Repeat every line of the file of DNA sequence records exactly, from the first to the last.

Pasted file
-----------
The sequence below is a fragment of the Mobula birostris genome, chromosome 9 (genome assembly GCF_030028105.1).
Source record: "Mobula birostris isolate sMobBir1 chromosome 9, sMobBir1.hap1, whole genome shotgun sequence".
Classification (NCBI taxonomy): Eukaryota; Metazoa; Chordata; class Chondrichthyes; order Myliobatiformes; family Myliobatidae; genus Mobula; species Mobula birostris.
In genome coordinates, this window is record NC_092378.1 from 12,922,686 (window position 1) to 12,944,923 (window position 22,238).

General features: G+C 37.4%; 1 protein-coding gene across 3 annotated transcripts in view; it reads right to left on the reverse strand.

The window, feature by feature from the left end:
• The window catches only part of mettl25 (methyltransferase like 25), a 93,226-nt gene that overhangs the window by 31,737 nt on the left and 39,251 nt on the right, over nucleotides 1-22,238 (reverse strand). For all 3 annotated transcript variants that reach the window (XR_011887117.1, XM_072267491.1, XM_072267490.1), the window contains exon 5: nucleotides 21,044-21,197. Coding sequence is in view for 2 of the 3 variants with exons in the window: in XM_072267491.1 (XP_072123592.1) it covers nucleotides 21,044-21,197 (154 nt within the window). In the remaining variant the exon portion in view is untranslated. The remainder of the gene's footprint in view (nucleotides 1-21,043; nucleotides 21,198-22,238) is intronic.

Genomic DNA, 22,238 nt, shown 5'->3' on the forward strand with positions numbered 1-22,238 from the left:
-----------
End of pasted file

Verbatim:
The sequence below is a fragment of the Mobula birostris genome, chromosome 9 (genome assembly GCF_030028105.1).
Source record: "Mobula birostris isolate sMobBir1 chromosome 9, sMobBir1.hap1, whole genome shotgun sequence".
Classification (NCBI taxonomy): Eukaryota; Metazoa; Chordata; class Chondrichthyes; order Myliobatiformes; family Myliobatidae; genus Mobula; species Mobula birostris.
In genome coordinates, this window is record NC_092378.1 from 12,922,686 (window position 1) to 12,944,923 (window position 22,238).

General features: G+C 37.4%; 1 protein-coding gene across 3 annotated transcripts in view; it reads right to left on the reverse strand.

The window, feature by feature from the left end:
• The window catches only part of mettl25 (methyltransferase like 25), a 93,226-nt gene that overhangs the window by 31,737 nt on the left and 39,251 nt on the right, over nucleotides 1-22,238 (reverse strand). For all 3 annotated transcript variants that reach the window (XR_011887117.1, XM_072267491.1, XM_072267490.1), the window contains exon 5: nucleotides 21,044-21,197. Coding sequence is in view for 2 of the 3 variants with exons in the window: in XM_072267491.1 (XP_072123592.1) it covers nucleotides 21,044-21,197 (154 nt within the window). In the remaining variant the exon portion in view is untranslated. The remainder of the gene's footprint in view (nucleotides 1-21,043; nucleotides 21,198-22,238) is intronic.

Genomic DNA, 22,238 nt, shown 5'->3' on the forward strand with positions numbered 1-22,238 from the left: